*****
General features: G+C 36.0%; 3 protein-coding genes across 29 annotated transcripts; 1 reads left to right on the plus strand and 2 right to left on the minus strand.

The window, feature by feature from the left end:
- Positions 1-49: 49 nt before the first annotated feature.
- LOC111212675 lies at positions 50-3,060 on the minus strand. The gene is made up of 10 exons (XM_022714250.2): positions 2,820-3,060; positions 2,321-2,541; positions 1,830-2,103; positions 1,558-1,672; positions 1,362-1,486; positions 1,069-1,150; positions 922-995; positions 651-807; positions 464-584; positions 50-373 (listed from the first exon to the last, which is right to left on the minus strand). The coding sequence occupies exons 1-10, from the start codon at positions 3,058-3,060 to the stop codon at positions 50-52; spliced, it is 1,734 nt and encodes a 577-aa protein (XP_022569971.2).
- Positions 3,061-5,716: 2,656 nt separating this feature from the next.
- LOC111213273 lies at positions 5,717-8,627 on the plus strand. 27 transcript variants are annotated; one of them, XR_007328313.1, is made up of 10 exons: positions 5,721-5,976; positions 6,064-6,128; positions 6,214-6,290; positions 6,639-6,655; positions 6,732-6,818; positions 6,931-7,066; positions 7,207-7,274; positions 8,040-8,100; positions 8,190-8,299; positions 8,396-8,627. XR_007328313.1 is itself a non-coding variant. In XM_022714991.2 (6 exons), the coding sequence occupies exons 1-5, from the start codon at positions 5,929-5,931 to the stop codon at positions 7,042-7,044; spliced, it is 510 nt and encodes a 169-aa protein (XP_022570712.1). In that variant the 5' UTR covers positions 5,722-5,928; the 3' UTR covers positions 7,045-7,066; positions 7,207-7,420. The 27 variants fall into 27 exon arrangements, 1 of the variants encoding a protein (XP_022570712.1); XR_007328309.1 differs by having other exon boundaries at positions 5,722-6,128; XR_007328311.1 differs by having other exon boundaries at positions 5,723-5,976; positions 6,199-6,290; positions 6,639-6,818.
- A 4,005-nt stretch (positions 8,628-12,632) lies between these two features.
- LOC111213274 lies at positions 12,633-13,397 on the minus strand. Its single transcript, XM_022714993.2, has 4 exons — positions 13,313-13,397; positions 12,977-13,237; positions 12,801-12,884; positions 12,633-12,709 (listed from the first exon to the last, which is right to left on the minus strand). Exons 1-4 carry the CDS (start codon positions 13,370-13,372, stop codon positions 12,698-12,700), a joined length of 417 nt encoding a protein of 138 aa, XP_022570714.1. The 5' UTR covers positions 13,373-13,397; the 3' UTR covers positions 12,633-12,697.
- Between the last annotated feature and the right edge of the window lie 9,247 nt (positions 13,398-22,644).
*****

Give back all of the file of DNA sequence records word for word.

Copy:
General features: G+C 36.0%; 3 protein-coding genes across 29 annotated transcripts; 1 reads left to right on the plus strand and 2 right to left on the minus strand.

The window, feature by feature from the left end:
- Positions 1-49: 49 nt before the first annotated feature.
- LOC111212675 lies at positions 50-3,060 on the minus strand. The gene is made up of 10 exons (XM_022714250.2): positions 2,820-3,060; positions 2,321-2,541; positions 1,830-2,103; positions 1,558-1,672; positions 1,362-1,486; positions 1,069-1,150; positions 922-995; positions 651-807; positions 464-584; positions 50-373 (listed from the first exon to the last, which is right to left on the minus strand). The coding sequence occupies exons 1-10, from the start codon at positions 3,058-3,060 to the stop codon at positions 50-52; spliced, it is 1,734 nt and encodes a 577-aa protein (XP_022569971.2).
- Positions 3,061-5,716: 2,656 nt separating this feature from the next.
- LOC111213273 lies at positions 5,717-8,627 on the plus strand. 27 transcript variants are annotated; one of them, XR_007328313.1, is made up of 10 exons: positions 5,721-5,976; positions 6,064-6,128; positions 6,214-6,290; positions 6,639-6,655; positions 6,732-6,818; positions 6,931-7,066; positions 7,207-7,274; positions 8,040-8,100; positions 8,190-8,299; positions 8,396-8,627. XR_007328313.1 is itself a non-coding variant. In XM_022714991.2 (6 exons), the coding sequence occupies exons 1-5, from the start codon at positions 5,929-5,931 to the stop codon at positions 7,042-7,044; spliced, it is 510 nt and encodes a 169-aa protein (XP_022570712.1). In that variant the 5' UTR covers positions 5,722-5,928; the 3' UTR covers positions 7,045-7,066; positions 7,207-7,420. The 27 variants fall into 27 exon arrangements, 1 of the variants encoding a protein (XP_022570712.1); XR_007328309.1 differs by having other exon boundaries at positions 5,722-6,128; XR_007328311.1 differs by having other exon boundaries at positions 5,723-5,976; positions 6,199-6,290; positions 6,639-6,818.
- A 4,005-nt stretch (positions 8,628-12,632) lies between these two features.
- LOC111213274 lies at positions 12,633-13,397 on the minus strand. Its single transcript, XM_022714993.2, has 4 exons — positions 13,313-13,397; positions 12,977-13,237; positions 12,801-12,884; positions 12,633-12,709 (listed from the first exon to the last, which is right to left on the minus strand). Exons 1-4 carry the CDS (start codon positions 13,370-13,372, stop codon positions 12,698-12,700), a joined length of 417 nt encoding a protein of 138 aa, XP_022570714.1. The 5' UTR covers positions 13,373-13,397; the 3' UTR covers positions 12,633-12,697.
- Between the last annotated feature and the right edge of the window lie 9,247 nt (positions 13,398-22,644).